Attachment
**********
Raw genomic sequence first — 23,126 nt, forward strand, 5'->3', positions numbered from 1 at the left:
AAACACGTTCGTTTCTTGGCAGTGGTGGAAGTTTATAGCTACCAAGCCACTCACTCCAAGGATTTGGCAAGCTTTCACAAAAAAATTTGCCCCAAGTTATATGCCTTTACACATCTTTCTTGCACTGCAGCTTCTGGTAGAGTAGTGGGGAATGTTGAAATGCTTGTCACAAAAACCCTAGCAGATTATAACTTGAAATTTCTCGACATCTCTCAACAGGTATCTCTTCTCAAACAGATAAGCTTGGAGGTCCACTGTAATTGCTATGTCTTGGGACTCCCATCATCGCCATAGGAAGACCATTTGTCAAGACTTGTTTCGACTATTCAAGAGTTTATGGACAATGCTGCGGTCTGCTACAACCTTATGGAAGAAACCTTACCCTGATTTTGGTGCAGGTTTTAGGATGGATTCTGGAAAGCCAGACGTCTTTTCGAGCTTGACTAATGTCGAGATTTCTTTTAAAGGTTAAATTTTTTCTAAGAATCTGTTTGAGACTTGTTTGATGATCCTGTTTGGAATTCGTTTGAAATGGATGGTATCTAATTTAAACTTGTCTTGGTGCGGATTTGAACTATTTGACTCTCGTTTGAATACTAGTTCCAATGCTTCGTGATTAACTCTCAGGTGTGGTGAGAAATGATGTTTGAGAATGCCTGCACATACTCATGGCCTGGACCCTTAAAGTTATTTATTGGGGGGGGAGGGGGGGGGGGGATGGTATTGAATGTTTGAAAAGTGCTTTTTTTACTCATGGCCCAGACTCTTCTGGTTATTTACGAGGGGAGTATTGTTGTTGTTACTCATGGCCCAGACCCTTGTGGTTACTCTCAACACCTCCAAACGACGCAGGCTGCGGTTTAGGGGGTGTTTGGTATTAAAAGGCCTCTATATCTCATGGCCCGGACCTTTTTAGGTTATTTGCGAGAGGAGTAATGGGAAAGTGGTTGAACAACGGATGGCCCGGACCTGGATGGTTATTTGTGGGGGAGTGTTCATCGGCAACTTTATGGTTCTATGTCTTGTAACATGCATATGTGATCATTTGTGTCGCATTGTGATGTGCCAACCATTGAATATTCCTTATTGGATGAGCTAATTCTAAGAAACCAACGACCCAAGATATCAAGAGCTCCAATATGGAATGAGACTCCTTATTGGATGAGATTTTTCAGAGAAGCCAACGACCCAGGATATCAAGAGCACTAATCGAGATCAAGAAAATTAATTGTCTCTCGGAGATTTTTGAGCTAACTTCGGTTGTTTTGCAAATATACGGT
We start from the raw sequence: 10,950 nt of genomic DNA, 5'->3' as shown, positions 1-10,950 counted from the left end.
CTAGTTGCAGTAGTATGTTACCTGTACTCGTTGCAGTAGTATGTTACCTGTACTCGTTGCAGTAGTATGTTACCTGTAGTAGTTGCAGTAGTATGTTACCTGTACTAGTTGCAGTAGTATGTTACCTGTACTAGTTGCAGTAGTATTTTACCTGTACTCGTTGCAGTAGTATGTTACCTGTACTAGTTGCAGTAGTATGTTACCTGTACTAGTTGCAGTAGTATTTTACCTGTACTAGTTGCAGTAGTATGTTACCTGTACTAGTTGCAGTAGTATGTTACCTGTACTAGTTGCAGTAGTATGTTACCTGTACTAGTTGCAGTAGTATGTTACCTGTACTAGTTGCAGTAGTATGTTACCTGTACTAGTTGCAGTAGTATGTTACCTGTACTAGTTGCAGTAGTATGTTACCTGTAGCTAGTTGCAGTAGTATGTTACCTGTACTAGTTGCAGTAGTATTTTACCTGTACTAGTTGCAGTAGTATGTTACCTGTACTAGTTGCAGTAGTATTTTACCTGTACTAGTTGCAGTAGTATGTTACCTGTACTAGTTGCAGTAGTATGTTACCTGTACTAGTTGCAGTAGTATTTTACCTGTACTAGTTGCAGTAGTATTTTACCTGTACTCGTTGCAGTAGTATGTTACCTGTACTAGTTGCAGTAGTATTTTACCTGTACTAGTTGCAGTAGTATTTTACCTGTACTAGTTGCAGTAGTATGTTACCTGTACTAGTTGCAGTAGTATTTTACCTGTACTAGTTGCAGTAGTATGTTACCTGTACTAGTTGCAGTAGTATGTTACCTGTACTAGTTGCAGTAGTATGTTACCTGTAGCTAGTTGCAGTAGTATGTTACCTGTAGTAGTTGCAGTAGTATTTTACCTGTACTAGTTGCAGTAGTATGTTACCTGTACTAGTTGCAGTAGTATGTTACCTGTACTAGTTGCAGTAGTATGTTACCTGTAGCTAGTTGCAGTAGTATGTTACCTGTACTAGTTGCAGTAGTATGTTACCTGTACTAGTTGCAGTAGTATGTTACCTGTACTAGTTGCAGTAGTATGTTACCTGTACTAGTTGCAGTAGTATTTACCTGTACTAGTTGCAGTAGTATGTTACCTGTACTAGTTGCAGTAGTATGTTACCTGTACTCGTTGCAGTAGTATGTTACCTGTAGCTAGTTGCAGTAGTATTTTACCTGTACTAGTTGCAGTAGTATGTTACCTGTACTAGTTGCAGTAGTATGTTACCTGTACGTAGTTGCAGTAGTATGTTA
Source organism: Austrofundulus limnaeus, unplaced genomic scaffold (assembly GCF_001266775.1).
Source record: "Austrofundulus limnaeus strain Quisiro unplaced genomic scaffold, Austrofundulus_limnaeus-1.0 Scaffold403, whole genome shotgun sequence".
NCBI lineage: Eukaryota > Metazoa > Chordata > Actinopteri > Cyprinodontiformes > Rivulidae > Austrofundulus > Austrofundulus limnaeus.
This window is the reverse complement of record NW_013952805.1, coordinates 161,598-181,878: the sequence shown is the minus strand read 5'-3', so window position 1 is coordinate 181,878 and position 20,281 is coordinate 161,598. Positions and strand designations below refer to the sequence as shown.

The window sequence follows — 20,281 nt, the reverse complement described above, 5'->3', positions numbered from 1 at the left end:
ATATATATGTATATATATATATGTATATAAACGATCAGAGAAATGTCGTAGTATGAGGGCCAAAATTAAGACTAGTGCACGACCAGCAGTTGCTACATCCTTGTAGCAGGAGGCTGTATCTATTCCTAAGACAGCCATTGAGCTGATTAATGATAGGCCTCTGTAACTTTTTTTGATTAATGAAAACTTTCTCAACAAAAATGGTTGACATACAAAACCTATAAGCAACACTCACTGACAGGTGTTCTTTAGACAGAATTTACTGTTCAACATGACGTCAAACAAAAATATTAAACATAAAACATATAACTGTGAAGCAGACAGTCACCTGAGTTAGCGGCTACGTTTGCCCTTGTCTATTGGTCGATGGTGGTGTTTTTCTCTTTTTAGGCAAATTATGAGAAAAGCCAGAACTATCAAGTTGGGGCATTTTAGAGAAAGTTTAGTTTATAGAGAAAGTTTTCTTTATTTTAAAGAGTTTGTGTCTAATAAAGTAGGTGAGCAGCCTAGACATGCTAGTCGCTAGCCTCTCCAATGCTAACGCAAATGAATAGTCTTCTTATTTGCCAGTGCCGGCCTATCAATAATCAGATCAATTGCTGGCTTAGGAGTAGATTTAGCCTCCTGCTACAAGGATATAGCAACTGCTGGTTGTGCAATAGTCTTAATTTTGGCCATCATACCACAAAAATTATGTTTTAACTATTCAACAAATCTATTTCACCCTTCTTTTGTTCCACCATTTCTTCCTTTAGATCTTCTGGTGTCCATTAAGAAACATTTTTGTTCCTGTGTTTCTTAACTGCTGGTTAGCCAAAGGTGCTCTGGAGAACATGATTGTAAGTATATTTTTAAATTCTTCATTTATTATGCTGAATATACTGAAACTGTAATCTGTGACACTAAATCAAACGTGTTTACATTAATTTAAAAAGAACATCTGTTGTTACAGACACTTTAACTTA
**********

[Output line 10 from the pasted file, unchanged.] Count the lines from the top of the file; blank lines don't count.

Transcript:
ATATATATGTATATATATATATGTATATAAACGATCAGAGAAATGTCGTAGTATGAGGGCCAAAATTAAGACTAGTGCACGACCAGCAGTTGCTACATCCTTGTAGCAGGAGGCTGTATCTATTCCTAAGACAGCCATTGAGCTGATTAATGATAGGCCTCTGTAACTTTTTTTGATTAATGAAAACTTTCTCAACAAAAATGGTTGACATACAAAACCTATAAGCAACACTCACTGACAGGTGTTCTTTAGACAGAATTTACTGTTCAACATGACGTCAAACAAAAATATTAAACATAAAACATATAACTGTGAAGCAGACAGTCACCTGAGTTAGCGGCTACGTTTGCCCTTGTCTATTGGTCGATGGTGGTGTTTTTCTCTTTTTAGGCAAATTATGAGAAAAGCCAGAACTATCAAGTTGGGGCATTTTAGAGAAAGTTTAGTTTATAGAGAAAGTTTTCTTTATTTTAAAGAGTTTGTGTCTAATAAAGTAGGTGAGCAGCCTAGACATGCTAGTCGCTAGCCTCTCCAATGCTAACGCAAATGAATAGTCTTCTTATTTGCCAGTGCCGGCCTATCAATAATCAGATCAATTGCTGGCTTAGGAGTAGATTTAGCCTCCTGCTACAAGGATATAGCAACTGCTGGTTGTGCAATAGTCTTAATTTTGGCCATCATACCACAAAAATTATGTTTTAACTATTCAACAAATCTATTTCACCCTTCTTTTGTTCCACCATTTCTTCCTTTAGATCTTCTGGTGTCCATTAAGAAACATTTTTGTTCCTGTGTTTCTTAACTGCTGGTTAGCCAAAGGTGCTCTGGAGAACATGATTGTAAGTATATTTTTAAATTCTTCATTTATTATGCTGAATATACTGAAACTGTAATCTGTGACACTAAATCAAACGTGTTTACATTAATTTAAAAAGAACATCTGTTGTTACAGACACTTTAACTTA